If you’re going to trudge through a slow doomfest you need quality riffs and lyrics, depth of feeling and strong atmosphere and Black Sabbath’s God Is Dead? falls flat on all fronts. It goes on way too long, the brickwalled production has zero atmosphere, the vocals are flat and the lyrics are either boring or clumsy light/night, doom/tomb stuff. The chorus is pretty good, especially the second time round where it is extended out in a moment of rousing emotion. But the band don’t capitalise on this flash of brilliance and the song continues with a series of unremarkable riffs and an unusually uninspired solo from Tony Iommi. Not sure if God has snuffed it or not but this song is disappointingly bereft of life.
Alice In Chains’ 1992 album Dirt is widely associated with heroin addiction and features many great songs ridden with anguish, turmoil and death. But there are actually only three songs on it that specifically reference drug use. And you’re not getting any points for guessing that God Smack is one of them. It’s got the woozy, sick Layne Staley vocals and an upbeat wah-drenched chorus but musically it’s one of the album’s least remarkable tracks. However, the title and its unflinching portrayal of someone for whom heroin has become everything, gives it a thematic and lyrical importance that makes it a key deep cut on the album even if it’s no great shakes when listened to in isolation.
In the early 90s, it seemed like everyone and their dog was recording covers of classic KISS. And death metal pioneers Death were no exception, taking a break from the complex technicality of their 1991 Human album to throw down a cover of God Of Thunder. Originally used as a Japanese bonus track, the cover was presumably intended more as a bit of fun than an important artistic statement as the band don’t do anything radical with the track. Outside of Chuck Schuldiner’s tortured vocals, the relentless double-bass drums and a flashier guitar solo, it’s all pretty faithful to the version on KISS’ Destroyer album. What I find interesting is that, despite the extreme metal growls and drumming, the KISS version remains darker, heavier and cooler. So, although it’s a fun listen in its own right, it also does a good job of reminding you just how powerful KISS were. I guess all those bands were covering their stuff for a reason.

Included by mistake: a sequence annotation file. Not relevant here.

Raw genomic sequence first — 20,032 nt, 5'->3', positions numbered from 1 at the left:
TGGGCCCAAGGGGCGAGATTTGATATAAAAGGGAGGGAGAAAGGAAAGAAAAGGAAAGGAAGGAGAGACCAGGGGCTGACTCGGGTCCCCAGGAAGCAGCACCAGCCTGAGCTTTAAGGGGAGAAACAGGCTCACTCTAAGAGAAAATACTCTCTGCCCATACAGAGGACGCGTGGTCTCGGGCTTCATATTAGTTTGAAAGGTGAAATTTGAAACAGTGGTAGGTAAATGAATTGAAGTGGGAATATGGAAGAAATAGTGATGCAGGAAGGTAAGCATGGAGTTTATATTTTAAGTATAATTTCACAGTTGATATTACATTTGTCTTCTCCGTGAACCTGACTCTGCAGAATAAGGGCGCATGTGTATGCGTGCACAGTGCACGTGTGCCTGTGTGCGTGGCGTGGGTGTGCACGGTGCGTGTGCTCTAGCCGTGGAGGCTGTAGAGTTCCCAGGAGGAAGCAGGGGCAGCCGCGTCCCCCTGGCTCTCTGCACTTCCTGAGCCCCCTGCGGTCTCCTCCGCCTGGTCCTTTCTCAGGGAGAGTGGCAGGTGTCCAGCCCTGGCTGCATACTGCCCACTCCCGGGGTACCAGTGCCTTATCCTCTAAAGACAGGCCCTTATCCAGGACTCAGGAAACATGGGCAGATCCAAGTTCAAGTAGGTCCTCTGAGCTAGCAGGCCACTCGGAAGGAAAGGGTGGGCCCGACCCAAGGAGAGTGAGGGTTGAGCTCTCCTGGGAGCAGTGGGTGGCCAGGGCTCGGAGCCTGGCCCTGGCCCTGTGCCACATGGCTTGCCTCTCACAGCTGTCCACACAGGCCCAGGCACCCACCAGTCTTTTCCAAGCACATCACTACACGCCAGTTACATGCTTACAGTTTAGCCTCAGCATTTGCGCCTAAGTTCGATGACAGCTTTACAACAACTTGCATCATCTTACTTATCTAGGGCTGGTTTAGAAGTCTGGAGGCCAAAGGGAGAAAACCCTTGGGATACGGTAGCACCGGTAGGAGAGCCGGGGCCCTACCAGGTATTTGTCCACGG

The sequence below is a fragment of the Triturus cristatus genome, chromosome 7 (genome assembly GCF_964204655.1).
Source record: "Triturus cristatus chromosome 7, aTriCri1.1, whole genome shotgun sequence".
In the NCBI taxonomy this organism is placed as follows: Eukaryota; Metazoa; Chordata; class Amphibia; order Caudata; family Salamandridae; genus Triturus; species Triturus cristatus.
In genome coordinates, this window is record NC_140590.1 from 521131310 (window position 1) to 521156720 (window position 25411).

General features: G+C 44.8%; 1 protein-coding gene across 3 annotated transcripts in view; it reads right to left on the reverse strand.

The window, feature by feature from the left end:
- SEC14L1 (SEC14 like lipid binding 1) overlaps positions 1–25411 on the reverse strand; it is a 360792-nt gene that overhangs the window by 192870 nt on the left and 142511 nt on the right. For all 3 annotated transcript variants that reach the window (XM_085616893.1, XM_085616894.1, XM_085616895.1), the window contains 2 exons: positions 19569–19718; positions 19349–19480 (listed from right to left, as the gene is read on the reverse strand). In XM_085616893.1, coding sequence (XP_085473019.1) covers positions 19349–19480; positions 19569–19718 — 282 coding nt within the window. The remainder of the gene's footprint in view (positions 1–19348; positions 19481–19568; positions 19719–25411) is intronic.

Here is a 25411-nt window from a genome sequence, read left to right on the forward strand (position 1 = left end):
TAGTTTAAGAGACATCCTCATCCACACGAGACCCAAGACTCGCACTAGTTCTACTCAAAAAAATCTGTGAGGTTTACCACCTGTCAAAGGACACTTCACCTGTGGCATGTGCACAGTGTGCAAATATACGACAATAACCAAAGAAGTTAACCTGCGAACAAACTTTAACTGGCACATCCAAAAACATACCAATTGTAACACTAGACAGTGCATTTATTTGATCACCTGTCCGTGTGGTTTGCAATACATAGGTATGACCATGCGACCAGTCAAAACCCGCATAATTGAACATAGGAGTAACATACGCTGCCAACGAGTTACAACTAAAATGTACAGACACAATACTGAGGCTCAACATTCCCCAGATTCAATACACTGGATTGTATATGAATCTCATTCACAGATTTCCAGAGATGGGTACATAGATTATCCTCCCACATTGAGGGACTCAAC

Following short-lived but inspired stints with both the volatile Ritchie Blackmore and the mad axeman Michael Schenker, vocalist Graham Bonnet decided to form his own band, Alcatrazz, with hot, upcoming guitarist… Yngwie M. F. Malmsteen. Talk about “out of the frying pan and into the fire”. Unsurprisingly this pairing proved just as short-lived, ending in a blaze of egos and fisticuffs, but it also proved equally inspired with both musicians delivering at their peak on Alcatrazz’s superb debut album, 1983’s No Parole From Rock N’ Roll.
Alcatrazz was conceived as a Rainbow-style outfit. And with songs like the parpy AOR opener Island In The Sun and the Spotlight Kid rerun Jet To Jet, their debut definitely fits the bill. But there’s something more sophisticated at work here. Yngwie’s neo-classical riffing adds an intricate, frosty edge and his soloing on tracks like Kree Nakoorie is impossibly exciting. And Bonnet responds with a forceful and acrobatic vocal performance that thrills on tracks like General Hospital as well as contributing to the album’s cerebral edge with intelligent, quirky lyrics on tracks like the phenomenal Hiroshima Mon Amour (“the fireball that shamed the sun”). The languid Big Foot drags a bit and the bluesy Suffer Me is a little anti-climatic but there is no escaping the fact that No Parole From Rock N’ Roll is a dazzling, state-of-the-art, riot in the dungeon.